We all want to retire with as much money as possible, but there are limits on how much we can contribute into our superannuation funds, and if we exceed them, it can be painful.
Being aware of what’s counted can make contributing to super pain-free. These limits, known as ‘contributions caps’, are as follows: tax on the excess contributions at the taxpayer’s marginal tax rate less a 15 percent offset for the contributions tax already paid.
• The excess concessional contributions are added to non-concessional contributions to be counted towards those caps.
Fund members breaching the caps will have the option of receiving a refund of excess contributions, which will be taxed as normal income. This option will only be available in the first year of breach. For non-concessional contributions – • Excess concessional contributions are added to non-concessional contributions to determine if the $100,000 cap has been breached. If it has, the $300,000 three-year cap is triggered. This means that no more than $300,000 can be contributed over the three-year period from the beginning of the financial year in which the original contributions are made.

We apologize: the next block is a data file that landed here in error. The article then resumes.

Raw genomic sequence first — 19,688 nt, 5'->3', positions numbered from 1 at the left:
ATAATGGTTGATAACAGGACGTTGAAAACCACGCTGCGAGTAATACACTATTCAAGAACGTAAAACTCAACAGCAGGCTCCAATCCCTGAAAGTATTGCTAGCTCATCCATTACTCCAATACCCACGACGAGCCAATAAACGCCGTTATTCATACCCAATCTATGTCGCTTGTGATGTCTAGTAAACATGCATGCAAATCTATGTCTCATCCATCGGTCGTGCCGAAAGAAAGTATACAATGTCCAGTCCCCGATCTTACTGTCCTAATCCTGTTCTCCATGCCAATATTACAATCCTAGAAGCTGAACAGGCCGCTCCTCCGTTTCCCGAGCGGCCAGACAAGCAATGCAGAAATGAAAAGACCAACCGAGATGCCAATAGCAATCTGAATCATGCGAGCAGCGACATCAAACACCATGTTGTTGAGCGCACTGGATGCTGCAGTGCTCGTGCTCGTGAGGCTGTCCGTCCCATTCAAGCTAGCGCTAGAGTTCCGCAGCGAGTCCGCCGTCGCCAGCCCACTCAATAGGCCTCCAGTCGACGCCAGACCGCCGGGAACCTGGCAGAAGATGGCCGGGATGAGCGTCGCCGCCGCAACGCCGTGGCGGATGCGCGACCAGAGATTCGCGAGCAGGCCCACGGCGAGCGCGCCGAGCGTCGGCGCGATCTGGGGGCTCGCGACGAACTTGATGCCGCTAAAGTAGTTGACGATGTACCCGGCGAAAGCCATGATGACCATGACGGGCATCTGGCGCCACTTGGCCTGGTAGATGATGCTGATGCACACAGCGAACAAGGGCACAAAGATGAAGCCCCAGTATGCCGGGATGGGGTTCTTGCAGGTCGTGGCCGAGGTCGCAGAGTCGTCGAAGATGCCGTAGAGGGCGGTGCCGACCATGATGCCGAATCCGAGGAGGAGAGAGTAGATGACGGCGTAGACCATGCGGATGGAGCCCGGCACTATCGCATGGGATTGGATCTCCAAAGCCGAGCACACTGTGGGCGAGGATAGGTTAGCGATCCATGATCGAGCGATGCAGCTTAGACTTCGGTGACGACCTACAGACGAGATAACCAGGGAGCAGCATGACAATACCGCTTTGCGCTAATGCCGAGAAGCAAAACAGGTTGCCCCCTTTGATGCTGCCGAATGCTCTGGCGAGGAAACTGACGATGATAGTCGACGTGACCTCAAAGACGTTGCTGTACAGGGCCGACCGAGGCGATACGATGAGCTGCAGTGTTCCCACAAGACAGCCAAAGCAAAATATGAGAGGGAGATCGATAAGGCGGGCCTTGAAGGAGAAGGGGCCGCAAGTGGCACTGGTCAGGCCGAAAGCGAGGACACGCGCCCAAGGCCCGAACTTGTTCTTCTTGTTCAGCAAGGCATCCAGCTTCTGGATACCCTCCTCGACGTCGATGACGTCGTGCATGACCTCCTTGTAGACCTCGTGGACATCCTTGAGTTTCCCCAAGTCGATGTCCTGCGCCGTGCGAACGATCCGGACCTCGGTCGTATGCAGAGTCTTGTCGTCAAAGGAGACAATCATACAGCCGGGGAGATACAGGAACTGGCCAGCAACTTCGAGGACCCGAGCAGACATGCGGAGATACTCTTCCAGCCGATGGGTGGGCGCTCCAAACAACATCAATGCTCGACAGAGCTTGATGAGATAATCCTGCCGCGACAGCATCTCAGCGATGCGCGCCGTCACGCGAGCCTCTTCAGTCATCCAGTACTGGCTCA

Contributions in excess of $300,000 over three years must be withdrawn from the super fund and any income earned on those contributions will be taxed as income at the taxpayer’s marginal rate of tax.
Be aware that if you are assessed to have exceeded your contributions your assessment is accompanied by a compulsory release authority, which requires the fund to release sufficient money to pay the tax.
Speak to your licensed financial planner about your superannuation and make sure you are staying within your limits.